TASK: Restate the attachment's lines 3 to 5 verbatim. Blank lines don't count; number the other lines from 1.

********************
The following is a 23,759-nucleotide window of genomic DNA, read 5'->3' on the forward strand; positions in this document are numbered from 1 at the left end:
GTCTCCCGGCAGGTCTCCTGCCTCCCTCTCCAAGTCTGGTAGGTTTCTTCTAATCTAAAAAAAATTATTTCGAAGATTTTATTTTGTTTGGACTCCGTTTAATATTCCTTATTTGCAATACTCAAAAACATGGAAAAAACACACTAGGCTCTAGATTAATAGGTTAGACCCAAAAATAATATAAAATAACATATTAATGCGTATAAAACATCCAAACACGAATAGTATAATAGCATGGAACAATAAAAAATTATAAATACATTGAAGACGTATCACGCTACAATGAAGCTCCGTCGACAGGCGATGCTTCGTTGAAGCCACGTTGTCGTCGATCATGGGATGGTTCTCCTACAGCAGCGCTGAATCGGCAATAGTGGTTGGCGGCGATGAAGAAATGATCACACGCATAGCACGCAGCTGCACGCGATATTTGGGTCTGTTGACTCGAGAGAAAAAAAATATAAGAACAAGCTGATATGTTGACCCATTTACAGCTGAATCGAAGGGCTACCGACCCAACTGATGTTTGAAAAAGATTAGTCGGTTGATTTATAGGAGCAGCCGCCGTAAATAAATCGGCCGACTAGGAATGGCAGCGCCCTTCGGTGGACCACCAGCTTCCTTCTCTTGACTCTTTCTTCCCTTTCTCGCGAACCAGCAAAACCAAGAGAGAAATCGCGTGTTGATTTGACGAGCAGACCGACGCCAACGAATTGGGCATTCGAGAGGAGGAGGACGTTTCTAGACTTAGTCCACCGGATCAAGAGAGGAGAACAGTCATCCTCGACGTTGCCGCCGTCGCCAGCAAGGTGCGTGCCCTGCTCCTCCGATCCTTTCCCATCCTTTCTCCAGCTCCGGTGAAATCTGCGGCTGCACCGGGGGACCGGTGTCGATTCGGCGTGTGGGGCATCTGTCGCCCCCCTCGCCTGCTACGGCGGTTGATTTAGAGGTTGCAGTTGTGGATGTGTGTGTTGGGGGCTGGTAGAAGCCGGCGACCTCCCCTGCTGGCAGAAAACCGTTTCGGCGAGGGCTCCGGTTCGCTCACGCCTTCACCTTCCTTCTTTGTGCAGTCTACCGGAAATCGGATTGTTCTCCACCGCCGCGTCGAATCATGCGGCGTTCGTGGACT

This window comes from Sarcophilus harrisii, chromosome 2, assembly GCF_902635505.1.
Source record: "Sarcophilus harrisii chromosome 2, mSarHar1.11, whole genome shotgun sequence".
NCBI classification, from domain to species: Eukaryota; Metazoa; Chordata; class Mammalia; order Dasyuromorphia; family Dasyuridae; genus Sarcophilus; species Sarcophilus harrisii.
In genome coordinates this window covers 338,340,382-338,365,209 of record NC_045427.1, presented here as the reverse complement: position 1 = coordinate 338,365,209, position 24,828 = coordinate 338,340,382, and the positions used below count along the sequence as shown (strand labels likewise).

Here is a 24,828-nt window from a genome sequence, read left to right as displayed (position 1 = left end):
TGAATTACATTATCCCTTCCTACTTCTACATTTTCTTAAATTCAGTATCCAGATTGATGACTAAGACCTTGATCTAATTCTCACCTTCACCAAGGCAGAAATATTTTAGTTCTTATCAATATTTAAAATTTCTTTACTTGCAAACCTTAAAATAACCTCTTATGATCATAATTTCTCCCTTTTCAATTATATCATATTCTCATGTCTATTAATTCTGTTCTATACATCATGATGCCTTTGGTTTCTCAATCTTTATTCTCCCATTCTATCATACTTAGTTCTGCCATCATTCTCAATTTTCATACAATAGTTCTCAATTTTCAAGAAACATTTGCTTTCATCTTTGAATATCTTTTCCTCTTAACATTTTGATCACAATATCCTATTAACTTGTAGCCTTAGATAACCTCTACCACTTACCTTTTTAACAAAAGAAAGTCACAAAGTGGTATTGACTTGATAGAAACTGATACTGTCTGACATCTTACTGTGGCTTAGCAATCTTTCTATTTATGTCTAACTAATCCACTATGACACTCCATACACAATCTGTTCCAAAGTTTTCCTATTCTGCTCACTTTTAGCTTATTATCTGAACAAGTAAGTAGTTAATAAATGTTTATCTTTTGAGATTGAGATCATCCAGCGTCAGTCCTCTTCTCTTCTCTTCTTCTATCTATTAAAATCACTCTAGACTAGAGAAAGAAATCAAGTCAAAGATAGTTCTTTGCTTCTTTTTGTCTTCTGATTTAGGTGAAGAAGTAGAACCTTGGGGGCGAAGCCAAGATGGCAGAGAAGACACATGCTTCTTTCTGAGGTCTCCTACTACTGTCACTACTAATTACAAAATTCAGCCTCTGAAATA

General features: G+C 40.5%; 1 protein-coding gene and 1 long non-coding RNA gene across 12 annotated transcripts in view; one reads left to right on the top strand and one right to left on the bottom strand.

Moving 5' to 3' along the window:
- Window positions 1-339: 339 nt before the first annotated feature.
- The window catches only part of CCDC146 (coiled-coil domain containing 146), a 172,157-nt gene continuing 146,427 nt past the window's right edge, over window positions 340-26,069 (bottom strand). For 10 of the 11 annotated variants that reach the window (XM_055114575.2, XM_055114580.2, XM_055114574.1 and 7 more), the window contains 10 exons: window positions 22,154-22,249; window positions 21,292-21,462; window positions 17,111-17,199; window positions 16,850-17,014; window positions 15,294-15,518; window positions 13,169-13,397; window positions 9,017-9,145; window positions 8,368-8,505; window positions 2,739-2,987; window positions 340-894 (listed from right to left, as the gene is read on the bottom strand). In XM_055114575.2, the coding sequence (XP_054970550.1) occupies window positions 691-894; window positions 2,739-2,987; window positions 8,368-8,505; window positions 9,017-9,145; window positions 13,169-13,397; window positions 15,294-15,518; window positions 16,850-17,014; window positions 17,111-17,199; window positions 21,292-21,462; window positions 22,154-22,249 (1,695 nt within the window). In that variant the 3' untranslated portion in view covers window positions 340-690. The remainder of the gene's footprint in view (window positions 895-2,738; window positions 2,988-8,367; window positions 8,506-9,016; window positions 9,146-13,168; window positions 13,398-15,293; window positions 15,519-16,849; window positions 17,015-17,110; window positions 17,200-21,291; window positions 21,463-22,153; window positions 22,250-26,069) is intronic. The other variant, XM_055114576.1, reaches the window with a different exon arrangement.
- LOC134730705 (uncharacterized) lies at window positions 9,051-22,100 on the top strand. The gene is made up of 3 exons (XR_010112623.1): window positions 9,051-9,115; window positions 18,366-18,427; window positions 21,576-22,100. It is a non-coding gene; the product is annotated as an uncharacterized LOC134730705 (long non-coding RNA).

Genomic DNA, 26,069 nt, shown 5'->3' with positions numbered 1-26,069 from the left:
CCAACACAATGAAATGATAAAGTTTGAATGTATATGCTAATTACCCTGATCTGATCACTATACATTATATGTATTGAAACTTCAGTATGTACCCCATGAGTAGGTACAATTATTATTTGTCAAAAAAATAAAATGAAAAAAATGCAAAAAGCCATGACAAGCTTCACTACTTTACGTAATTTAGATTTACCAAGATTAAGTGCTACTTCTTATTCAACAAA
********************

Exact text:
This window comes from Sarcophilus harrisii, chromosome 2, assembly GCF_902635505.1.
Source record: "Sarcophilus harrisii chromosome 2, mSarHar1.11, whole genome shotgun sequence".
NCBI classification, from domain to species: Eukaryota; Metazoa; Chordata; class Mammalia; order Dasyuromorphia; family Dasyuridae; genus Sarcophilus; species Sarcophilus harrisii.